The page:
Senate votes down Green Fund initiative
The Student Association Senate voted not to include a constitutional amendment to increase annual student fees to support the Green Fund on the general election ballot by a vote of 12 yes to nine no, with five members abstaining. The amendment would have required two-thirds yes votes to move to a campus-wide ballot.
“It’s sad to see it not pass, but I’m still happy because a discussion was started on funding,” Grace Wickerson, one of the co-sponsors of the bill, said. “I don’t think this is the end, I just think maybe this isn’t the best route.”
According to the SA Constitution, the amendment would have required a two-thirds majority of a student body-wide vote had it passed the Senate, and it could still go up for a campus-wide vote as an initiative if five percent of the student body expressed support for it in a petition.
However, Wickerson said the sponsors of the Green Fund proposal, which would have increased student fees by $3.50, would not attempt to push the vote in an initiative, though she said discussion of the proposal signaled that students are interested in securing environmental sustainability funding.
“I think Senate did do their due diligence in this process, and in the end I do respect their votes, so I don’t think it’s right for us to try and go around them,” Wickerson said. “I think it’s good for us to regroup and work with the new blanket tax committee and their openness to this idea.”
The Blanket Tax Committee released a report to the Senate last week recommending against the proposal, stating that there is not a clear need for the program, the program lacks a clear financial plan, and the creation of the fund through the SA would set a dangerous precedent of aspiring organizations circumventing the Blanket Tax Committee.
Tanner Reese, a Martel College junior, said the Blanket Tax Committee report opposing the Green Fund is inconsistent, and the increase in fees would be an opportunity for student innovation.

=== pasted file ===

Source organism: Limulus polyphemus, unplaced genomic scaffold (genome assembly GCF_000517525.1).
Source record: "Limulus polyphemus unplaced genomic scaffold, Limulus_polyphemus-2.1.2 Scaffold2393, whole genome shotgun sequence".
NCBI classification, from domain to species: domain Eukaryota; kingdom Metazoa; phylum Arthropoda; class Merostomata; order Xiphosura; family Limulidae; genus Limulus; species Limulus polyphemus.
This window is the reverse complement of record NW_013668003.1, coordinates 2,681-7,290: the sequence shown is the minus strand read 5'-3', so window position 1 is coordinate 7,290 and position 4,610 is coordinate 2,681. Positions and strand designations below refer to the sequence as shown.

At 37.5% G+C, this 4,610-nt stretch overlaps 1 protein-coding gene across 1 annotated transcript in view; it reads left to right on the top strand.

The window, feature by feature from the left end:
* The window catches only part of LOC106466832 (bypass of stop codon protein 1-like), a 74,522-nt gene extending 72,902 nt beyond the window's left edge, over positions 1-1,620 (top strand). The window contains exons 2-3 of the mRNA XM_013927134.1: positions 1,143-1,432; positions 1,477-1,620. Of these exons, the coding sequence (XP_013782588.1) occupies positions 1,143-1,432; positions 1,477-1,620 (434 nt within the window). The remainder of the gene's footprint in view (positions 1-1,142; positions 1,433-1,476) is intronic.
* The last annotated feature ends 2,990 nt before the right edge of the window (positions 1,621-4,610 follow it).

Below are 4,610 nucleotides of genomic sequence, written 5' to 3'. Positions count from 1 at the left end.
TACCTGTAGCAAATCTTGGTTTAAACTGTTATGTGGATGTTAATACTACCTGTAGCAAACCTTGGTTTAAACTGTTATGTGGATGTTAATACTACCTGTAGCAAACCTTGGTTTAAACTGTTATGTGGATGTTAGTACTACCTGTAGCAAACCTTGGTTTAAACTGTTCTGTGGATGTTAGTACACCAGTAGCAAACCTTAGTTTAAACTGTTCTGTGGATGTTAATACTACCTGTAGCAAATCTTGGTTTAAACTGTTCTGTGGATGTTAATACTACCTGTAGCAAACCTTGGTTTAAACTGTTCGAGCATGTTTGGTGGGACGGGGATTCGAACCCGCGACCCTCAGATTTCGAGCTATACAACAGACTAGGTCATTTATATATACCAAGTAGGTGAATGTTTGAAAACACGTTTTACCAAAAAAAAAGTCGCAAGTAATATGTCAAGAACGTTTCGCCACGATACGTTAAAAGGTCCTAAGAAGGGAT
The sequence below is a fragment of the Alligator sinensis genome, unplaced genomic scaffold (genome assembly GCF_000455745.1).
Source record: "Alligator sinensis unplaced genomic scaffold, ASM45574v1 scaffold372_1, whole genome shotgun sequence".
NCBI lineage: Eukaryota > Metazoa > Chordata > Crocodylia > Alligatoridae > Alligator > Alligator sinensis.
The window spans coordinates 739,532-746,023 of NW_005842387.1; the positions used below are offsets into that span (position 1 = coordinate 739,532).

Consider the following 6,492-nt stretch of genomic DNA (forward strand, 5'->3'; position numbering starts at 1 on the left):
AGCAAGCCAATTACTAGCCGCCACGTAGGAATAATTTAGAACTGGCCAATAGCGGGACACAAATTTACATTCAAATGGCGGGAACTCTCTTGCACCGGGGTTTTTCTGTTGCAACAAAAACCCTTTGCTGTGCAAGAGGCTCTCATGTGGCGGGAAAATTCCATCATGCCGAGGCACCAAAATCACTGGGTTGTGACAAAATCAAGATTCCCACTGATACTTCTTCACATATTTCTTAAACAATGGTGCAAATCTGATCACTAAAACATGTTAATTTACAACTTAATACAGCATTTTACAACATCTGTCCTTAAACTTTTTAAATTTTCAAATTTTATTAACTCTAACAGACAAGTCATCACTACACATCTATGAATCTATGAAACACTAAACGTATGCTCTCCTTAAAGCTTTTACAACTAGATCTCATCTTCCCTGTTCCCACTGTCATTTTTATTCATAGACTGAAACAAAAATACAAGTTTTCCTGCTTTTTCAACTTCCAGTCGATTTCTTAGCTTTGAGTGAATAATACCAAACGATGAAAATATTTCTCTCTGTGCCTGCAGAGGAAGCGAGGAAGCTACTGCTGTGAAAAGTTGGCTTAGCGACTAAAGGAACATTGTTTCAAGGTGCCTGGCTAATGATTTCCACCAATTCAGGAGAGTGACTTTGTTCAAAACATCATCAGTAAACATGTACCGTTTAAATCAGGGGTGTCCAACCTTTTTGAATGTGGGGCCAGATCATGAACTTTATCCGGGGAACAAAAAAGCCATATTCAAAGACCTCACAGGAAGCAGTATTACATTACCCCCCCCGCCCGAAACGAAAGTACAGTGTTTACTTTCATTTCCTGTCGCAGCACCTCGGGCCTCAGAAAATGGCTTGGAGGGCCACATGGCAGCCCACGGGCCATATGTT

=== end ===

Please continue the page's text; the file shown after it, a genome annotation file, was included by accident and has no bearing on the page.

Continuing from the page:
“Keep in mind that all they’re asking for is $3.50, which is roughly the cost of a tall coffee frappuccino from Starbucks,” Reese said. “I understand some may feel as if it’s unjust for students to pay for this in general, but we live in a very negative political environment, and I prefer to think of it more as an opportunity.”
On Monday, the Blanket Tax Committee presented the report recommending against the passage of the proposal, addressing changes made to the proposal such as specifying that surplus funds would be directed to the Initiative Fund and placing the fund under Blanket Tax Committee oversight.
“We just really wanted to be good stewards of student fees and we also want to take into consideration that some people might be worried about financial concerns,” Deputy Treasurer of the Blanket Tax Committee Christina Lee said. “It’s a really good initiative and there are really good intentions behind it but we think that within the system there are probably areas for improvement.”
More from The Rice Thresher
Sixty Rice students watched from the crowd as ten presidential candidates spoke on stage at the third Democratic primary debate at Texas Southern University on Thursday evening. On campus, around 40 more students attended the Rice University Young Democrats’ watch party in Duncan Hall.
Rice dropped a place in the recently released 2020 U.S. News & World Report National Universities rankings, tying with Cornell University at No. 17. Last year, Rice was tied with Cornell at No. 16 and the previous year Rice was in a four-way tie for No. 14.
In an email sent out to the Rice community, President David Leebron and Interim Provost Seiichi Matsuda gave an update on the task force on slavery, segregation and racial injustice, including the expected budget, timline and the new co-chairs, professors Alexander X. Byrd and Caleb McDaniel.